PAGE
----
In my yoga practice, the instructors often talk about having the beginner’s mind.  “Begin your practice today as if for the first time,” they say.  And, “Your body is never at the same place.  Don’t judge where you are today based on where you were a few years ago or where you want to be.”

I remember reading about the beginner’s mind, for the first time, while reading a book by Thomas Merton.  He wrote, “One cannot begin to face the real difficulties of the life of prayer and meditation unless one is first perfectly content to be a beginner and really experience himself as one who knows little or nothing, and has a desperate need to learn the bare rudiments.”   Merton also acknowledges that sustaining the beginner’s mind is not easy.  “We do not want to be beginners.  But let us be convinced of the fact that we will never be anything else but beginners, all our life!”[1]

Jesus taught his disciples to cultivate the beginner’s mind when he said, “I assure you that if you don’t turn your lives around and become like this little child, you will definitely not enter the kingdom of heaven.”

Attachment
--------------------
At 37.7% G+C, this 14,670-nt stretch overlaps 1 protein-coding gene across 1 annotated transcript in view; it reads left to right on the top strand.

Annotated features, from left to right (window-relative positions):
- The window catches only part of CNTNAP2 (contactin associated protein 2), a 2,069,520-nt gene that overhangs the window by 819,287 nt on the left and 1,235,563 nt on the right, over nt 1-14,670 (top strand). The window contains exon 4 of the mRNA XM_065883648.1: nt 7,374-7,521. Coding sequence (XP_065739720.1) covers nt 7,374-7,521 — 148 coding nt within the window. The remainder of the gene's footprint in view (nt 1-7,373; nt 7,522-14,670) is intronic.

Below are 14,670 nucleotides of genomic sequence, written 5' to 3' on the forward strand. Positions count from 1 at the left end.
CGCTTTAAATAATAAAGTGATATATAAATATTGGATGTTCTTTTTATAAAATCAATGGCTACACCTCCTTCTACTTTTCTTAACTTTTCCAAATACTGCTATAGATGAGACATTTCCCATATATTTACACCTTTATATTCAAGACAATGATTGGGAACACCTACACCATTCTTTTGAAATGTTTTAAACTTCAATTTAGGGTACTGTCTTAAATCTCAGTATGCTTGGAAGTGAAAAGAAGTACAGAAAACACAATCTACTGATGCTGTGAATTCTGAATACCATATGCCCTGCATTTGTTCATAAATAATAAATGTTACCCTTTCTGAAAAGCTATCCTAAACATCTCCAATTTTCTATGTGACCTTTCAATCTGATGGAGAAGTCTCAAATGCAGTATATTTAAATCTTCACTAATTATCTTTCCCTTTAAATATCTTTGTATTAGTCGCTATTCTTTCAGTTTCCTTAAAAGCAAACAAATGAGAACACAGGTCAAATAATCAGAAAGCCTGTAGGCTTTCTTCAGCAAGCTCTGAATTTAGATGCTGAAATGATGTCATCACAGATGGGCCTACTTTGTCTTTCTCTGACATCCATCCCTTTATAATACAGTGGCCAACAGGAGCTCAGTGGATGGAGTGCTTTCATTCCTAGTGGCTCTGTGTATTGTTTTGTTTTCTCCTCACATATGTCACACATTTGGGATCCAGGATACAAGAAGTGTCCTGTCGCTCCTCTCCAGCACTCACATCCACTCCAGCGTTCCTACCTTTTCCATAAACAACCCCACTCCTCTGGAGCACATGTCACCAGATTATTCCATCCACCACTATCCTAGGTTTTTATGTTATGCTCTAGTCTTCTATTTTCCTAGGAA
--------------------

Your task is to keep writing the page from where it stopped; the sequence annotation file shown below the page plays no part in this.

2 Then he called a little child over to sit among the disciples, 3 and said, “I assure you that if you don’t turn your lives around and become like this little child, you will definitely not enter the kingdom of heaven. 4 Those who humble themselves like this little child will be the greatest in the kingdom of heaven.  (Matthew 18, Common English Bible)

  • When was the last time you felt like a complete beginner?   Was it during your first day on the job or, maybe, while assembling new shelves from IKEA?
  • Reflect upon the significance of humility and patience in your life?  Do you value humility and patience?   If so, how do you cultivate humility?  Patience?
  • While exercising or working can you be more mindful of what’s happening in your body, rather than bringing assumptions and expectations that may cause injury?

[1] Thomas Merton, The Climate of Monastic Prayer (1969; repr., Contemplative Prayer, New York: Image, Doubleday, 1996), 37.

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